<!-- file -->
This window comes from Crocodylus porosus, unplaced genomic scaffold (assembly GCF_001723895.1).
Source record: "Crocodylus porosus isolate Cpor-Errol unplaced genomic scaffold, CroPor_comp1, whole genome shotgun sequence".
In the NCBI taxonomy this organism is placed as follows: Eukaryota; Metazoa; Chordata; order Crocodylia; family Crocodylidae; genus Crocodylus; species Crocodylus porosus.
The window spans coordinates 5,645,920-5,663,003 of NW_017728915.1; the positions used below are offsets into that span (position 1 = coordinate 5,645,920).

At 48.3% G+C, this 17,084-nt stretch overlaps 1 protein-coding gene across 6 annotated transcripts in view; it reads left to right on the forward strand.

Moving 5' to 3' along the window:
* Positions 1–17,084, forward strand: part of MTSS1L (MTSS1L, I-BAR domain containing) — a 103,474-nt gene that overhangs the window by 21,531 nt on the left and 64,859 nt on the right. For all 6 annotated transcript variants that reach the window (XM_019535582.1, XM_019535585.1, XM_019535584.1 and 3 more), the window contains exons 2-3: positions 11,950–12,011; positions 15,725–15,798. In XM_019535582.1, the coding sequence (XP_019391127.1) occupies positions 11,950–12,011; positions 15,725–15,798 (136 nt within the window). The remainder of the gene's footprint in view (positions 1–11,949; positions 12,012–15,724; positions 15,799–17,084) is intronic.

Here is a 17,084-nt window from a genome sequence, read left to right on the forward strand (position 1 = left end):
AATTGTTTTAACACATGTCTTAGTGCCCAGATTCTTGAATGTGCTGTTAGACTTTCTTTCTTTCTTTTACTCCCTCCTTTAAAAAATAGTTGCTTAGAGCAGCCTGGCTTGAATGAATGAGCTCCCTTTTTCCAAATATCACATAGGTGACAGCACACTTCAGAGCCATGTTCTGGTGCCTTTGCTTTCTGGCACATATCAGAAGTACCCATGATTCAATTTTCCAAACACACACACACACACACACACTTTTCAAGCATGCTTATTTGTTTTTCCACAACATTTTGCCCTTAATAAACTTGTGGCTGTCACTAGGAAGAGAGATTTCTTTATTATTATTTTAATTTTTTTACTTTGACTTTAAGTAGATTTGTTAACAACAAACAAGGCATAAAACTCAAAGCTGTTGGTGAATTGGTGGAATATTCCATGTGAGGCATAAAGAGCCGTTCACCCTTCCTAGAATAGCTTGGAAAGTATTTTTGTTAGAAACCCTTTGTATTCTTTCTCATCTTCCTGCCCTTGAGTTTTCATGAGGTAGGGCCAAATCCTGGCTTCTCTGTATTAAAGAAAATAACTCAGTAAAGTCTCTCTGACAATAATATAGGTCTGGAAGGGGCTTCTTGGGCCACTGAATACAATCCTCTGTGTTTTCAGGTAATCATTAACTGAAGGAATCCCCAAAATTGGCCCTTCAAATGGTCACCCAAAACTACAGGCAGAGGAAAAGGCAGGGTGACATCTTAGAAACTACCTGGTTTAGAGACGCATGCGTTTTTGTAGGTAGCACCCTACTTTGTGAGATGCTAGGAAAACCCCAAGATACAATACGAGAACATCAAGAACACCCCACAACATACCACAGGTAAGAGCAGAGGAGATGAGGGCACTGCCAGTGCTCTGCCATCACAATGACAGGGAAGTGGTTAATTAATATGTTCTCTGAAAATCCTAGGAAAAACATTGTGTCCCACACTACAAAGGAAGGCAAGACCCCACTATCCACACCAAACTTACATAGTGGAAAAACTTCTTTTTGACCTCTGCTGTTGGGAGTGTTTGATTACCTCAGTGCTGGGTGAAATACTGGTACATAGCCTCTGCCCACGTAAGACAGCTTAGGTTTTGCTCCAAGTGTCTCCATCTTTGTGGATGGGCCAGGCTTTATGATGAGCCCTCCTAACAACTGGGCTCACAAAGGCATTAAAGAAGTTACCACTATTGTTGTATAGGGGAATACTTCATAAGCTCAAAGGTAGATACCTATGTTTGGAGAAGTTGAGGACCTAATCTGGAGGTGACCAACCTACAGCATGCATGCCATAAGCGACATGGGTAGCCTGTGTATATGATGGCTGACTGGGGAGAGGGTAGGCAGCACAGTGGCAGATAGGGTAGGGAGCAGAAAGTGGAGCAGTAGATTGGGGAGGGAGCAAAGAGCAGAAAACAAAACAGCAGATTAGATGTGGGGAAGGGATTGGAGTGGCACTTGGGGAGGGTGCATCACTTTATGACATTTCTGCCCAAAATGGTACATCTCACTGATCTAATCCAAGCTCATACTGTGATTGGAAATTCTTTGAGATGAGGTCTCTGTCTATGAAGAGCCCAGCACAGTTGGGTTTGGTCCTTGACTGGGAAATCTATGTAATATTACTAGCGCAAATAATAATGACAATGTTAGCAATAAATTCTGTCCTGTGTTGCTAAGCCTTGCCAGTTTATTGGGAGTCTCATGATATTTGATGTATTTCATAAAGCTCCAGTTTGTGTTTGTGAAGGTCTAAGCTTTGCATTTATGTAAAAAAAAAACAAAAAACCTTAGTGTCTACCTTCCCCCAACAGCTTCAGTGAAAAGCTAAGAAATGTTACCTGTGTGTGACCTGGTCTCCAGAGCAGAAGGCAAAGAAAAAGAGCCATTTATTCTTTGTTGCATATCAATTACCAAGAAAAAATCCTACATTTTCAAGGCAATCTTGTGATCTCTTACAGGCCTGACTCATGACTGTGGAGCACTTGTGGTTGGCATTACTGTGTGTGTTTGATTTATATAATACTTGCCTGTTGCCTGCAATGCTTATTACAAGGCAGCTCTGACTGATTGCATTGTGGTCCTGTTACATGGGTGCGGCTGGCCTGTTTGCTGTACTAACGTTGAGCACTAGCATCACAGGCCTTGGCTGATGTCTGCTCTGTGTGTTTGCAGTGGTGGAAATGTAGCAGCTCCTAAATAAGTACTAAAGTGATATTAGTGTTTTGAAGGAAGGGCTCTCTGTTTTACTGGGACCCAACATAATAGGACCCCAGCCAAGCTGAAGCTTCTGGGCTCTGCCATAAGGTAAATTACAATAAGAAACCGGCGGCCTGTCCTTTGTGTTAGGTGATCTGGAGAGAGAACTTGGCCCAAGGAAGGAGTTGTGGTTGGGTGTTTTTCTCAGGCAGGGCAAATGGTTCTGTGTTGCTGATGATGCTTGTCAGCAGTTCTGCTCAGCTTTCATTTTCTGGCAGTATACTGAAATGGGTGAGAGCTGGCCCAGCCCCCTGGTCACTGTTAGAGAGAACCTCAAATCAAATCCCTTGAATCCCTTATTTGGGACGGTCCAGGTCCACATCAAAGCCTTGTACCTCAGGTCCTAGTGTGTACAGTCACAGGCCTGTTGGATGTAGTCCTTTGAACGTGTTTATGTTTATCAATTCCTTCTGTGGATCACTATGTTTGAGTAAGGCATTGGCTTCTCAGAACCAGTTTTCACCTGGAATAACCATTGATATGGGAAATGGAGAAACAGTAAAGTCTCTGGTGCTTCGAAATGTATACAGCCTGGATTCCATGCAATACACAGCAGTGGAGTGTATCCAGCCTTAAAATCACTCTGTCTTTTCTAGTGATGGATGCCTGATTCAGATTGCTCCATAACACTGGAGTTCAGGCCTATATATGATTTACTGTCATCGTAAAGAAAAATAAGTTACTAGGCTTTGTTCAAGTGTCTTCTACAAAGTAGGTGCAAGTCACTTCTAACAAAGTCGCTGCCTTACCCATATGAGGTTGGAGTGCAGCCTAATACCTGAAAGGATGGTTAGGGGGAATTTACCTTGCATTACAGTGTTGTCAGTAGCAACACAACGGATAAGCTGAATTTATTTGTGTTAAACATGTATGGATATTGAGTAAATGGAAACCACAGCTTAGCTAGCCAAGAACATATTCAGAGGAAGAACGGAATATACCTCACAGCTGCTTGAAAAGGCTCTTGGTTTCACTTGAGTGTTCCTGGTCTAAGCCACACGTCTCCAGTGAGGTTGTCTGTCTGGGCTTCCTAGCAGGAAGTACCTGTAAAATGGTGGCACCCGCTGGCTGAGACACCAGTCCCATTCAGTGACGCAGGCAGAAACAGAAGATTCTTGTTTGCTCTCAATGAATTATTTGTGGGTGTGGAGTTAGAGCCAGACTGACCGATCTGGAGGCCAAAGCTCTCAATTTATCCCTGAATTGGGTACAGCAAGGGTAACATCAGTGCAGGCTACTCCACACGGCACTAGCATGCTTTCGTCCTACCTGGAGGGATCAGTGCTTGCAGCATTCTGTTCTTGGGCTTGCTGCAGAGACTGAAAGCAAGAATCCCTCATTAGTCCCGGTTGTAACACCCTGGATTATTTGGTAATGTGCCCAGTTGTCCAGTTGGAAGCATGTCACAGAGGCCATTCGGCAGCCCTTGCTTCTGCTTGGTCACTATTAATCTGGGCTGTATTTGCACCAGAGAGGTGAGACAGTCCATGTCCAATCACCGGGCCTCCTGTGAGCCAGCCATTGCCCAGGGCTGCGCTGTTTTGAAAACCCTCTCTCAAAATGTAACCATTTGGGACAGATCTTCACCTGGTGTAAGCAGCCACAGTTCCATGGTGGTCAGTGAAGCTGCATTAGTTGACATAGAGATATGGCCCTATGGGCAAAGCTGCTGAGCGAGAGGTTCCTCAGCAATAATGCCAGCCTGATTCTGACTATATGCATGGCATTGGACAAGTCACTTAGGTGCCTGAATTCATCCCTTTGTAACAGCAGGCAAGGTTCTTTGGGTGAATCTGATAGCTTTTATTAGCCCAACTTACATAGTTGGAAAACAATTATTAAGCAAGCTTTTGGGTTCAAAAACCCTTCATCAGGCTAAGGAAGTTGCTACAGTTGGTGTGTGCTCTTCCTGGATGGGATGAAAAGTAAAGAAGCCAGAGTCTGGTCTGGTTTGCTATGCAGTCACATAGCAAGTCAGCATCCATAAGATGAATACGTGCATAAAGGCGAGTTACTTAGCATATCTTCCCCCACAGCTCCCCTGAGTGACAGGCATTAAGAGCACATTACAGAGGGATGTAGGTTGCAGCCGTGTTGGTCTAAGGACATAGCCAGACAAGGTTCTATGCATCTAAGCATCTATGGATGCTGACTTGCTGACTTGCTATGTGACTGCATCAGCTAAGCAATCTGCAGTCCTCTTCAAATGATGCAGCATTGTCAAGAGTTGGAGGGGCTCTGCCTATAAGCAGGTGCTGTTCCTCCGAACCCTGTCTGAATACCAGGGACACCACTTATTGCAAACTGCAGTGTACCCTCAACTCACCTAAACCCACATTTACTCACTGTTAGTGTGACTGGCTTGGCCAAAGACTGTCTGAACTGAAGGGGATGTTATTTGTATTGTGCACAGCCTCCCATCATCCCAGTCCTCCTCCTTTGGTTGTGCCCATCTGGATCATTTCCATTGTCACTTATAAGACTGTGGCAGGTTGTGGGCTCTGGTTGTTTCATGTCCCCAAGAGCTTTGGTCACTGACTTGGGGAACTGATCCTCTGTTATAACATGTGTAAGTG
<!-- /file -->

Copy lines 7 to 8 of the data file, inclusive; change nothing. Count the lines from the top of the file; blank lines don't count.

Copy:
* Positions 1–17,084, forward strand: part of MTSS1L (MTSS1L, I-BAR domain containing) — a 103,474-nt gene that overhangs the window by 21,531 nt on the left and 64,859 nt on the right. For all 6 annotated transcript variants that reach the window (XM_019535582.1, XM_019535585.1, XM_019535584.1 and 3 more), the window contains exons 2-3: positions 11,950–12,011; positions 15,725–15,798. In XM_019535582.1, the coding sequence (XP_019391127.1) occupies positions 11,950–12,011; positions 15,725–15,798 (136 nt within the window). The remainder of the gene's footprint in view (positions 1–11,949; positions 12,012–15,724; positions 15,799–17,084) is intronic.

Here is a 17,084-nt window from a genome sequence, read left to right on the forward strand (position 1 = left end):